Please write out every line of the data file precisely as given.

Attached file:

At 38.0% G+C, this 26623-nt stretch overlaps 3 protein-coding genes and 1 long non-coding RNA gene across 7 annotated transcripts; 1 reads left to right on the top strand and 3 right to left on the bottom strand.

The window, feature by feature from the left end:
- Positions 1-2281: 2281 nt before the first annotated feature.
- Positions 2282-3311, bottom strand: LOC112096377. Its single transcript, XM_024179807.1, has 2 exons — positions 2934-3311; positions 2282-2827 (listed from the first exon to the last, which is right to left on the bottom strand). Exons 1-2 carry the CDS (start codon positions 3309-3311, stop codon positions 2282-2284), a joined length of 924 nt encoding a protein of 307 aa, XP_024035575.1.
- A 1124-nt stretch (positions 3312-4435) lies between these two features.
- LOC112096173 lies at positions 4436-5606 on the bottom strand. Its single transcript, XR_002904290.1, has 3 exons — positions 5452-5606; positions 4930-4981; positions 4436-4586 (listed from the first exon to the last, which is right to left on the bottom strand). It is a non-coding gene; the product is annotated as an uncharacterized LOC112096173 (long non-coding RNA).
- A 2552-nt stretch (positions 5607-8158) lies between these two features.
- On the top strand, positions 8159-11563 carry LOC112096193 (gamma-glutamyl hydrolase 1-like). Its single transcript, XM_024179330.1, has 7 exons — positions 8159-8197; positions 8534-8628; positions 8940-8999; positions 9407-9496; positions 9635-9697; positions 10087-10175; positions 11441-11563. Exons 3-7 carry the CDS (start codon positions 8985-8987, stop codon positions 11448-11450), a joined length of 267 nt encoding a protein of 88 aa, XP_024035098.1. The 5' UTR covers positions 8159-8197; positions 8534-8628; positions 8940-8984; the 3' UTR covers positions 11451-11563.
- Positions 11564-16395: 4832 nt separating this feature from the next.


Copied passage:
At 38.0% G+C, this 26623-nt stretch overlaps 3 protein-coding genes and 1 long non-coding RNA gene across 7 annotated transcripts; 1 reads left to right on the top strand and 3 right to left on the bottom strand.

The window, feature by feature from the left end:
- Positions 1-2281: 2281 nt before the first annotated feature.
- Positions 2282-3311, bottom strand: LOC112096377. Its single transcript, XM_024179807.1, has 2 exons — positions 2934-3311; positions 2282-2827 (listed from the first exon to the last, which is right to left on the bottom strand). Exons 1-2 carry the CDS (start codon positions 3309-3311, stop codon positions 2282-2284), a joined length of 924 nt encoding a protein of 307 aa, XP_024035575.1.
- A 1124-nt stretch (positions 3312-4435) lies between these two features.
- LOC112096173 lies at positions 4436-5606 on the bottom strand. Its single transcript, XR_002904290.1, has 3 exons — positions 5452-5606; positions 4930-4981; positions 4436-4586 (listed from the first exon to the last, which is right to left on the bottom strand). It is a non-coding gene; the product is annotated as an uncharacterized LOC112096173 (long non-coding RNA).
- A 2552-nt stretch (positions 5607-8158) lies between these two features.
- On the top strand, positions 8159-11563 carry LOC112096193 (gamma-glutamyl hydrolase 1-like). Its single transcript, XM_024179330.1, has 7 exons — positions 8159-8197; positions 8534-8628; positions 8940-8999; positions 9407-9496; positions 9635-9697; positions 10087-10175; positions 11441-11563. Exons 3-7 carry the CDS (start codon positions 8985-8987, stop codon positions 11448-11450), a joined length of 267 nt encoding a protein of 88 aa, XP_024035098.1. The 5' UTR covers positions 8159-8197; positions 8534-8628; positions 8940-8984; the 3' UTR covers positions 11451-11563.
- Positions 11564-16395: 4832 nt separating this feature from the next.